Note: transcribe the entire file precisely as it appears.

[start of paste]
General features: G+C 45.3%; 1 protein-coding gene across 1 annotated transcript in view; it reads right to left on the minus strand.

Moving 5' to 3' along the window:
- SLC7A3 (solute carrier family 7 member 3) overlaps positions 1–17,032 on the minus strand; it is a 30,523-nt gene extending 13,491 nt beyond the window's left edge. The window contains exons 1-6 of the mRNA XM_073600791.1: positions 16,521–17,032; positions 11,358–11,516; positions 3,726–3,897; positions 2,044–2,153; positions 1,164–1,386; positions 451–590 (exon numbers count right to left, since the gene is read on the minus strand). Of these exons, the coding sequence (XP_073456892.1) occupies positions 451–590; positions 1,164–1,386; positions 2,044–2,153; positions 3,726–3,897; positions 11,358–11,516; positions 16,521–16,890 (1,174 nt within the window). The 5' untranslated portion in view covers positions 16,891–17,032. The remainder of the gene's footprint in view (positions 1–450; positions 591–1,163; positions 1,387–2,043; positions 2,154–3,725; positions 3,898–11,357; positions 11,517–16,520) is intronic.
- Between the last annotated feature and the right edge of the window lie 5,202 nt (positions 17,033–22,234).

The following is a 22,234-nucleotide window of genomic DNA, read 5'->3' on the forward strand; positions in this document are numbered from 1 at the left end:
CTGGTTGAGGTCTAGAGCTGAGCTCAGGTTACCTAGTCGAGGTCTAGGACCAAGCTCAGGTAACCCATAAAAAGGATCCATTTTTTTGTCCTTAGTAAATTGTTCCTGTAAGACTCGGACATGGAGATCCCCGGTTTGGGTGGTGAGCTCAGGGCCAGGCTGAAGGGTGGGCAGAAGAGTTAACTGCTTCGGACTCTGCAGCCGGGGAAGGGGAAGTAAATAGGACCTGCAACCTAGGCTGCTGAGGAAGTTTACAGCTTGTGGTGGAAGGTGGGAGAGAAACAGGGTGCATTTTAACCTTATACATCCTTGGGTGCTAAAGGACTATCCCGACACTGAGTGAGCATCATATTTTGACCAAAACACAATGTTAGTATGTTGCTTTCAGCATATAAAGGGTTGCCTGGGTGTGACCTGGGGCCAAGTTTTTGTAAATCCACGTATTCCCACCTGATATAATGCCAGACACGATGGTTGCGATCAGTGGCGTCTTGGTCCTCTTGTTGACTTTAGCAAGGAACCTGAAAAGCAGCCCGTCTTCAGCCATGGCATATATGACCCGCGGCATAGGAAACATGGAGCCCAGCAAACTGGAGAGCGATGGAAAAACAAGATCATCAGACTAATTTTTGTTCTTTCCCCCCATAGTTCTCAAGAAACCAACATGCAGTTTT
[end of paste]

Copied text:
General features: G+C 45.3%; 1 protein-coding gene across 1 annotated transcript in view; it reads right to left on the minus strand.

Moving 5' to 3' along the window:
- SLC7A3 (solute carrier family 7 member 3) overlaps positions 1–17,032 on the minus strand; it is a 30,523-nt gene extending 13,491 nt beyond the window's left edge. The window contains exons 1-6 of the mRNA XM_073600791.1: positions 16,521–17,032; positions 11,358–11,516; positions 3,726–3,897; positions 2,044–2,153; positions 1,164–1,386; positions 451–590 (exon numbers count right to left, since the gene is read on the minus strand). Of these exons, the coding sequence (XP_073456892.1) occupies positions 451–590; positions 1,164–1,386; positions 2,044–2,153; positions 3,726–3,897; positions 11,358–11,516; positions 16,521–16,890 (1,174 nt within the window). The 5' untranslated portion in view covers positions 16,891–17,032. The remainder of the gene's footprint in view (positions 1–450; positions 591–1,163; positions 1,387–2,043; positions 2,154–3,725; positions 3,898–11,357; positions 11,517–16,520) is intronic.
- Between the last annotated feature and the right edge of the window lie 5,202 nt (positions 17,033–22,234).

The following is a 22,234-nucleotide window of genomic DNA, read 5'->3' on the forward strand; positions in this document are numbered from 1 at the left end:
CTGGTTGAGGTCTAGAGCTGAGCTCAGGTTACCTAGTCGAGGTCTAGGACCAAGCTCAGGTAACCCATAAAAAGGATCCATTTTTTTGTCCTTAGTAAATTGTTCCTGTAAGACTCGGACATGGAGATCCCCGGTTTGGGTGGTGAGCTCAGGGCCAGGCTGAAGGGTGGGCAGAAGAGTTAACTGCTTCGGACTCTGCAGCCGGGGAAGGGGAAGTAAATAGGACCTGCAACCTAGGCTGCTGAGGAAGTTTACAGCTTGTGGTGGAAGGTGGGAGAGAAACAGGGTGCATTTTAACCTTATACATCCTTGGGTGCTAAAGGACTATCCCGACACTGAGTGAGCATCATATTTTGACCAAAACACAATGTTAGTATGTTGCTTTCAGCATATAAAGGGTTGCCTGGGTGTGACCTGGGGCCAAGTTTTTGTAAATCCACGTATTCCCACCTGATATAATGCCAGACACGATGGTTGCGATCAGTGGCGTCTTGGTCCTCTTGTTGACTTTAGCAAGGAACCTGAAAAGCAGCCCGTCTTCAGCCATGGCATATATGACCCGCGGCATAGGAAACATGGAGCCCAGCAAACTGGAGAGCGATGGAAAAACAAGATCATCAGACTAATTTTTGTTCTTTCCCCCCATAGTTCTCAAGAAACCAACATGCAGTTTT